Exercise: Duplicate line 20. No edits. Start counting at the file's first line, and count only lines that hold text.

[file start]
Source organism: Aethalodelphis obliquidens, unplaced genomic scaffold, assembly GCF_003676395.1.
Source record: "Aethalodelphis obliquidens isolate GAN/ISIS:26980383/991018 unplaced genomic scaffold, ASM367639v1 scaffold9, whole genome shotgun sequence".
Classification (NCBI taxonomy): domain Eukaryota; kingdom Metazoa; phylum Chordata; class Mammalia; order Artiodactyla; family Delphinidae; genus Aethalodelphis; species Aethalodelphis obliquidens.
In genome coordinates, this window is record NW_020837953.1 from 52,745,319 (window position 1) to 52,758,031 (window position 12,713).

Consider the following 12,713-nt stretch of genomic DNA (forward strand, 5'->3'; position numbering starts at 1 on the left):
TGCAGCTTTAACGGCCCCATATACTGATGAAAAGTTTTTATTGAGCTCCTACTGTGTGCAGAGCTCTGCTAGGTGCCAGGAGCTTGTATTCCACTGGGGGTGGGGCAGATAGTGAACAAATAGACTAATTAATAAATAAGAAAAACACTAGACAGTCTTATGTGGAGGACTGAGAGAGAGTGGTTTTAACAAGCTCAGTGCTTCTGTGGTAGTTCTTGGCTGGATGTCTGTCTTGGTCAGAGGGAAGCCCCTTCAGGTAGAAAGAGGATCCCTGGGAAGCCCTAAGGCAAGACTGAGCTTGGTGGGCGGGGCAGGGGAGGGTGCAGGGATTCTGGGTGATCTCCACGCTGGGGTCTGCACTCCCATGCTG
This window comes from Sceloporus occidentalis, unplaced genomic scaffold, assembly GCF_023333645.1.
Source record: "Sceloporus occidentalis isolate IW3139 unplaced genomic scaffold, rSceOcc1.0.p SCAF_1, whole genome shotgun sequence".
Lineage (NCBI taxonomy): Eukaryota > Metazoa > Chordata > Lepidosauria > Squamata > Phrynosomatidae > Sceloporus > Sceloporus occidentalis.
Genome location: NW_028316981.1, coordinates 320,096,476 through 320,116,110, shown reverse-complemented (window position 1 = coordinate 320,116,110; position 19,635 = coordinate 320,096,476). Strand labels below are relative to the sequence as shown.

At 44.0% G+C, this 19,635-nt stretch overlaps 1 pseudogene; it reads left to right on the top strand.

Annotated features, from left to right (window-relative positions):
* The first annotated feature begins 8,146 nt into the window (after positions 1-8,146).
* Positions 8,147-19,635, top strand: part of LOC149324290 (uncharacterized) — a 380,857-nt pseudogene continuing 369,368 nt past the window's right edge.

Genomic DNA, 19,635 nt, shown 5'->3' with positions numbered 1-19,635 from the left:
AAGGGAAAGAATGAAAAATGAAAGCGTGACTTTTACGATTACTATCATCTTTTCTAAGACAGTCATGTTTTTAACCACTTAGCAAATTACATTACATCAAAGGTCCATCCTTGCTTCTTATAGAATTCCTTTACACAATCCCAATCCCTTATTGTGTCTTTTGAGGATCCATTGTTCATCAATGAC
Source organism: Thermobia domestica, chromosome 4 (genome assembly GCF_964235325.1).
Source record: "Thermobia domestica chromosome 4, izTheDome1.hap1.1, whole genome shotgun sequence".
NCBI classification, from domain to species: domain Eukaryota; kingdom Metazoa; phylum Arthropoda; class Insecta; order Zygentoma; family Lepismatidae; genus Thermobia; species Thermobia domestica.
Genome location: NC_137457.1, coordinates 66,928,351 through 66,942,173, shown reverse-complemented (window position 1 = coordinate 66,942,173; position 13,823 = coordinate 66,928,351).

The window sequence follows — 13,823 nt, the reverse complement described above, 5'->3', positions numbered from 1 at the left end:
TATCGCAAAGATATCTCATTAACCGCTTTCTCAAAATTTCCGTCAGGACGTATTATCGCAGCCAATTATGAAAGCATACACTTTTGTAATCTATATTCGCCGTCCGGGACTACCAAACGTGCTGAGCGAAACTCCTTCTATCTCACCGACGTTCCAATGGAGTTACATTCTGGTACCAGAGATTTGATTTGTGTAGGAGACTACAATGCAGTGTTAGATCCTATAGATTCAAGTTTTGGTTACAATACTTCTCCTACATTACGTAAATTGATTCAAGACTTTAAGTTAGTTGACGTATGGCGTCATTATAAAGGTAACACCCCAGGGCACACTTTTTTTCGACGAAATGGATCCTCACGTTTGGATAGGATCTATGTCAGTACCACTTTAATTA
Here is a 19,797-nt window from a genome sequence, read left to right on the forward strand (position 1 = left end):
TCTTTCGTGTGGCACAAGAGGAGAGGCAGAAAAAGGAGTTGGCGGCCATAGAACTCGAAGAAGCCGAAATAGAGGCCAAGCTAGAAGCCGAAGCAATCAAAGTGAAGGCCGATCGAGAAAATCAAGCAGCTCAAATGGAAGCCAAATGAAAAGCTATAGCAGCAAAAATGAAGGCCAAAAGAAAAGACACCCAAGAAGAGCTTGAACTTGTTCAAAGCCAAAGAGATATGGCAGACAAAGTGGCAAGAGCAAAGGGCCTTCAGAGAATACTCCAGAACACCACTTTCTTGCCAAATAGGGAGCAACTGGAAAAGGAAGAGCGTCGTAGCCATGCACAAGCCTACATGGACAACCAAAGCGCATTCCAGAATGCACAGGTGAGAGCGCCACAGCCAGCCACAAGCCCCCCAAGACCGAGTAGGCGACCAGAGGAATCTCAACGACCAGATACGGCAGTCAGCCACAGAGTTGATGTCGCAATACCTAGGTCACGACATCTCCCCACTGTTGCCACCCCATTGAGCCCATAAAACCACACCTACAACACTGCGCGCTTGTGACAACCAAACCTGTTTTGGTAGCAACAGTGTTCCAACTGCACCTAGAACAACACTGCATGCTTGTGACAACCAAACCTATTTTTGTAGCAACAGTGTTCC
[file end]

Genome location: NC_137457.1, coordinates 66,928,351 through 66,942,173, shown reverse-complemented (window position 1 = coordinate 66,942,173; position 13,823 = coordinate 66,928,351).